Wednesday, April 6, 2016


Richard Linklater was on hand on Sunday, April 3, to discuss his latest movie Everybody Wants Some after a member screening at the Aero Theatre in Santa Monica. The Cinematheque's Linklater series continues through this weekend, including this film's companion, Dazed and Confused (screening before School of Rock), followed by the director's "Before" trilogy.  

Watching Everybody Wants Some is like time-traveling back to the 1980s. Long hair, groomed mustaches, patterned shirts, and disco music - it’s all there. The movie is a celebration of friendship, baseball, music, and a reminder of what it feels like to be young and reckless.

Billed as a “spiritual sequel” to 1993’s Dazed and Confused, Everybody Wants Some begins when freshman Jake arrives at a Texas university. He and his new buddies from the school’s baseball team use their last weekend before classes start to smoke pot, play ball and hit on girls while trying to find out who they are and where life will take them.

Like many of Linklater’s films, Everybody Wants Some is an ensemble film, and part of the reason why the film works so well is that the audience can feel the realness of the camaraderie between Jake and his new buddies.

This photo was taken at our EVERYONE WANTS SOME sneak preview at the Aero Theatre on April 3rd, 2016. Photgrapher: Amanda Troth.

To create this kind of bond between his cast members, Linklater invited all of them to a three-week workshop at his estate 30 miles outside of Austin. “I told all the guys they were gonna live together in this bunkhouse. And they did. There wasn't even enough beds for all of them. So I said some of them can sleep up [at the house]. They were like ‘No, no, we’ll get blow-up mattresses.’ They wanted to. So every square inch of the place, they were all kind of crammed in there.”

Linklater added that those three weeks were an intense mixture of work and play with the team rehearsing day and night but having fun at the same time. Baseball lessons constituted one part of the curriculum, but the cast also needed training in another sport: disco dancing.

“When the guys were taking disco dancing lessons, I realized they had no orientation. It’s like ‘wow, this is something their parents did,’” explained Linklater. To get his cast to connect with the 1980s, a “weird era, far, far in the past” to them, he deployed a secret weapon: YouTube videos of Soul Train and American Bandstand. 

Linklater also needed to teach his young cast that dancing can be a great way to flirt: “I realized how different it was. They don’t really do that [now]. Back then it was like some kind of a mating ritual: ‘Hey, you wanna dance?’”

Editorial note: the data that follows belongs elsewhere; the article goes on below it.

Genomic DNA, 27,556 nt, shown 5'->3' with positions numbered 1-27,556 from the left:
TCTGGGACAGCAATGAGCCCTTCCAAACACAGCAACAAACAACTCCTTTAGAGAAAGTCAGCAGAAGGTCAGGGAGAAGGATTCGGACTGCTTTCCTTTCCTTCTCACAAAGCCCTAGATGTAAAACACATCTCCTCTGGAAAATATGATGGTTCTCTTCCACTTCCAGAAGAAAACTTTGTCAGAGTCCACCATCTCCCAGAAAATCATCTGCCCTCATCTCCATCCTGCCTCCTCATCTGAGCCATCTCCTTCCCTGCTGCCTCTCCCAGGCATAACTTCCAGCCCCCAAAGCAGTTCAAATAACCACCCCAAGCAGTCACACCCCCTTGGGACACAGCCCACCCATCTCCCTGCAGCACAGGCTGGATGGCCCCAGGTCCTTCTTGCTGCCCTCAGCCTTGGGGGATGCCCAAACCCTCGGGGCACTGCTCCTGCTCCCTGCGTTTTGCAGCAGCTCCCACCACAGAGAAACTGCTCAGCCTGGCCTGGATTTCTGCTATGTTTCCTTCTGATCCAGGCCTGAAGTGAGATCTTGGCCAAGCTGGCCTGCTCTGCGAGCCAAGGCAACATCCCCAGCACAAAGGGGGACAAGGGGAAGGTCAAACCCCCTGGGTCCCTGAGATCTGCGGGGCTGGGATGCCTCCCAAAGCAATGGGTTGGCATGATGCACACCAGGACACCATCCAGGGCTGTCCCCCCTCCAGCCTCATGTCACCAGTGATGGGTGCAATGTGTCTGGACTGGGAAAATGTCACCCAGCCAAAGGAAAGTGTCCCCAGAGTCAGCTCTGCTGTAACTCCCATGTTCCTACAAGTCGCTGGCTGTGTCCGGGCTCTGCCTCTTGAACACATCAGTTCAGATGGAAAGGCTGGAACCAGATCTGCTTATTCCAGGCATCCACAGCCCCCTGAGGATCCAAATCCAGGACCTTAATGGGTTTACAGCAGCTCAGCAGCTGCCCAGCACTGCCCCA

And wow, do they dance in this movie! Not only disco, but also the Cotton-Eyed Joe and the Pogo dance, depending on the club the guys decide to hit up. Dancing and music are key elements in this film, with the latter sometimes just playing quietly in the background, sometimes taking center stage, making any comment or dialogue unnecessary.

This photo was taken at our EVERYONE WANTS SOME sneak preview at the Aero Theatre on April 3rd, 2016. Photgrapher: Amanda Troth.

The opening sequence of the movie sees Jake driving up to his college dorm while The Knacks’ “My Sharona" is blasting out of his car radio - and into the movie theater. “I saw how much the guys liked ‘My Sharona’ and I was kind of like ‘that’s not even my favorite Knack song necessarily’ because that song’s been used so much,” Linklater said during his Q&A. “But then I realized: It's the only choice. You just have to kind of jump in and go all the way with it.”

So he went all the way with it and turned the soundtrack into a perfect compilation of 1980s pop, rock, punk, country, and hip-hop tunes, featuring hits by Blondie, Van Halen, Patti Smith Group, and The Sugarhill Gang.

While working on the music was a lot of fun for Linklater, he couldn’t incorporate every song he wanted: “There was an early Prince, like teenage Prince, ‘I wanna be your lover’ Prince, I couldn't get it. It was like a morals clause.” Another singer whose work he couldn’t use because the rights were too expensive: Michael Jackson. Linklater instead chose “Let’s Get Serious” by Jermaine Jackson. “It’s a great song,” said Linklater, and got the audience laughing when adding “and a lot more affordable.”

Everybody Wants Some is a very personal film for the director, who used many of his own memories of his college time when writing the script. He originally wanted the movie to cover the whole academic year but then decided to focus on the first weekend instead. “I remember that weekend really well. You’re bonding…. and we went to these different clubs and it was like crazy. All the adult freedom that you now have mixed with these new people in your life….Everyone remembers that. Here are your new best friends, here you go.”